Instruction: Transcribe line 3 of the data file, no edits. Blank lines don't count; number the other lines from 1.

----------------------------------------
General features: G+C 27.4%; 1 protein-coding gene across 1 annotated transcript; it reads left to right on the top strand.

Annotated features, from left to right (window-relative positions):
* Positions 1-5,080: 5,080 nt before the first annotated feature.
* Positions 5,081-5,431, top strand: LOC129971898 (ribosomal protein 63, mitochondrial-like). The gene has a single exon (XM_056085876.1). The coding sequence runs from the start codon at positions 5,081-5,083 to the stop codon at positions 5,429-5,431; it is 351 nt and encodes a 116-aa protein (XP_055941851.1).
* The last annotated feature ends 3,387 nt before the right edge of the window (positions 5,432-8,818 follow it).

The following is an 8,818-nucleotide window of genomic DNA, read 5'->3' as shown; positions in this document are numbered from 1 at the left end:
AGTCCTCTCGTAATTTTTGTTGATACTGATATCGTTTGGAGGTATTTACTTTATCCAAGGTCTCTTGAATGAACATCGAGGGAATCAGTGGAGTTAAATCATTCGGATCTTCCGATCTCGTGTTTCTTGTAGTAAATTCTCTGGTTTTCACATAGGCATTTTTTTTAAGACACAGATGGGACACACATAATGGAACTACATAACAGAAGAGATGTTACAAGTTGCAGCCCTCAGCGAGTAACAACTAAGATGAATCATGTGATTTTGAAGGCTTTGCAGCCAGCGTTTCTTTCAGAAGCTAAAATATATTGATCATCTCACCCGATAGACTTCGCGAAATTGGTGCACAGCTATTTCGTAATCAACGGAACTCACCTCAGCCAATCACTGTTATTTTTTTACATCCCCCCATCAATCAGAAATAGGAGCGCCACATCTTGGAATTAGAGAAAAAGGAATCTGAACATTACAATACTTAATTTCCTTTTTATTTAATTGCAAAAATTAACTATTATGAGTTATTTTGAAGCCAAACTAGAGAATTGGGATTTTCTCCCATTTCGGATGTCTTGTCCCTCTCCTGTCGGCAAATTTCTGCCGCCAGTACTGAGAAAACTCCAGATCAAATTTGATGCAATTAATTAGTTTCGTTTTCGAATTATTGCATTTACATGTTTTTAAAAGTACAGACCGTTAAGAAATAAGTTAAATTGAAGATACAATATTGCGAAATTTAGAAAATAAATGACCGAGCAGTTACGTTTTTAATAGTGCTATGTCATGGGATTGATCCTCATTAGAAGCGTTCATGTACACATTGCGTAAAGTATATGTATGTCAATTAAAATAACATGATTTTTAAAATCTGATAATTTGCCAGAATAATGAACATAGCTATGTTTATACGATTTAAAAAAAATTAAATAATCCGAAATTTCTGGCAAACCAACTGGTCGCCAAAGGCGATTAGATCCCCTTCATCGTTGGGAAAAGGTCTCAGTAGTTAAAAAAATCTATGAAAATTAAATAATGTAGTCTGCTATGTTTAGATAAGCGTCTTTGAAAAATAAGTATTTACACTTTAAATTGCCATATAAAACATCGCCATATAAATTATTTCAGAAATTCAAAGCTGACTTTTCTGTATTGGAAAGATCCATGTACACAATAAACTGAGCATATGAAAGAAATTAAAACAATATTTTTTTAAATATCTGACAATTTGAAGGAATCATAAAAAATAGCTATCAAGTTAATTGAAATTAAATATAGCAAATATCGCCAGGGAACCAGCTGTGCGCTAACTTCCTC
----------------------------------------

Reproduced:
* Positions 1-5,080: 5,080 nt before the first annotated feature.